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DIFFUSE INFILTRATIVE LYMPHOCYTOSIS SYNDROME AND ACUTE CYTOMEGALOVIRUS INFECTION IN A HIV INFECTED PATIENT: A ROMANIAN CASE REPORT
Diffuse infiltrative lymphocytosis syndrome (DILS), a particular feature of HIV infection, is defined by the oligoclonal expansion of CD8+ T lymphocytes in response to HIV antigens. This syndrom is often associated with lymphocytic infiltration of various organs, especially the salivary glands, followed by the onset of symptoms of Sjögren’s-like syndrome (xerostomia and xerophthalmia). The lung is the most common extra glandular site affected during the evolution of the disease, causing a clinical and imaging pattern of interstitial pneumonia. We describe a case of a 43-years-old patient with HIV infection who presented, at the time of diagnosis, a clinical Sicca syndrome and interstitial pneumonia highly suggestive for PCP. Initial biological evaluation showed a high CD8+ lymphocytosis (8819/mm3 ) which raised the suspicion of DILS. Simultaneously, acute CMV infection with CMV pneumonitis was confirmed. The subsequent investigations ruled out the diagnosis of PCP, autoimmune diseases and malignancies. This case has some peculiarities related to HIV infection (higher viral replication [HIV RNA 115,000,000 cp/mL], acute HIV infection being excluded), and acute CMV infection associated with CD8+ lymphocytosis syndrome with common clinical and biological features. The clinical and laboratory evolution was favorable under treatment with ganciclovir, corticosteroids and antiretroviral drugs.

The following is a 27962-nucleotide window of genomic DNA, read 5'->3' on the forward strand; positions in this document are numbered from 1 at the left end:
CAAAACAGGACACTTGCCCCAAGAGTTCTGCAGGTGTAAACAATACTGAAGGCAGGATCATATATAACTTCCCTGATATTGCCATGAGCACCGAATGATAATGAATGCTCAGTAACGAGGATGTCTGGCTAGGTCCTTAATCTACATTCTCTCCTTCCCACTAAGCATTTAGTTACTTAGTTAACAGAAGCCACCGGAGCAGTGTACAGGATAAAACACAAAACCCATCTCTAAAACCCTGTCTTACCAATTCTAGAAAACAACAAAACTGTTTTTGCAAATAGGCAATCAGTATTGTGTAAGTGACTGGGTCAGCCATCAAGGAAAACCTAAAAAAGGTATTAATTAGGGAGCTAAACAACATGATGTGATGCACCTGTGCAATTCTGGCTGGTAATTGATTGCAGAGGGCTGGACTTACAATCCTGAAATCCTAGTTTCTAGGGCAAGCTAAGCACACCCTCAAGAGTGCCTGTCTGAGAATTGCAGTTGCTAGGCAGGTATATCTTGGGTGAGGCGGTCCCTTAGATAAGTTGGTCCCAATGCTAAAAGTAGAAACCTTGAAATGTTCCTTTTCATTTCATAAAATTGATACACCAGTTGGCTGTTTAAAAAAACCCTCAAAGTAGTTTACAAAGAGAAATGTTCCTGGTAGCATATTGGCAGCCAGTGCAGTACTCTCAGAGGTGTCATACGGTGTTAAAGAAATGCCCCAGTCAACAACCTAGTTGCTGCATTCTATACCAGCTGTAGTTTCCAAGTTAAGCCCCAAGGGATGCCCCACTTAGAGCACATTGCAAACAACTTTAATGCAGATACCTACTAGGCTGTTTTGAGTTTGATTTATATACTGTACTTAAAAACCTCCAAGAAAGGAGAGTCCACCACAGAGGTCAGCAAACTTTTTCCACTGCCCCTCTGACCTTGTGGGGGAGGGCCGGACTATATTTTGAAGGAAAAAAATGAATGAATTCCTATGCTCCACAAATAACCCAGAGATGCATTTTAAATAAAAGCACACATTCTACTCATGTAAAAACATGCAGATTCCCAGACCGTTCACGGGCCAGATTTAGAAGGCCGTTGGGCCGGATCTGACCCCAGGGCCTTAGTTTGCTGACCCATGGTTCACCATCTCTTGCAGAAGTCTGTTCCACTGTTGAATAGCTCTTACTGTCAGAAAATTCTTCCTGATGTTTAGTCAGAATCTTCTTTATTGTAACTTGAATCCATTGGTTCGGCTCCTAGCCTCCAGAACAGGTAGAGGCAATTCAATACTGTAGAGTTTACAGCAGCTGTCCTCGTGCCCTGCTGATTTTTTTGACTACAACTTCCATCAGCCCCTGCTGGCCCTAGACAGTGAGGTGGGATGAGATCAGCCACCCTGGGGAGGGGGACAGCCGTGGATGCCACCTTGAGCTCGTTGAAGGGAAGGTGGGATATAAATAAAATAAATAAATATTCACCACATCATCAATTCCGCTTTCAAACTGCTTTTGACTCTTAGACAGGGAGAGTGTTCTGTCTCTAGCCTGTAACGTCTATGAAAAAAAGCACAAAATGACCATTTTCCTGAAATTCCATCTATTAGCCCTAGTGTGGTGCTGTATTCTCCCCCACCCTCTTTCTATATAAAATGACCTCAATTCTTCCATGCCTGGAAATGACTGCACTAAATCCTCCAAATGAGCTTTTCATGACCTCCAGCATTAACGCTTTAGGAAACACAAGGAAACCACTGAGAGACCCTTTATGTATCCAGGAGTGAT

Keywords: CD8+ lymphocytosis, interstitial pneumonitis, CMV acute infection, HIV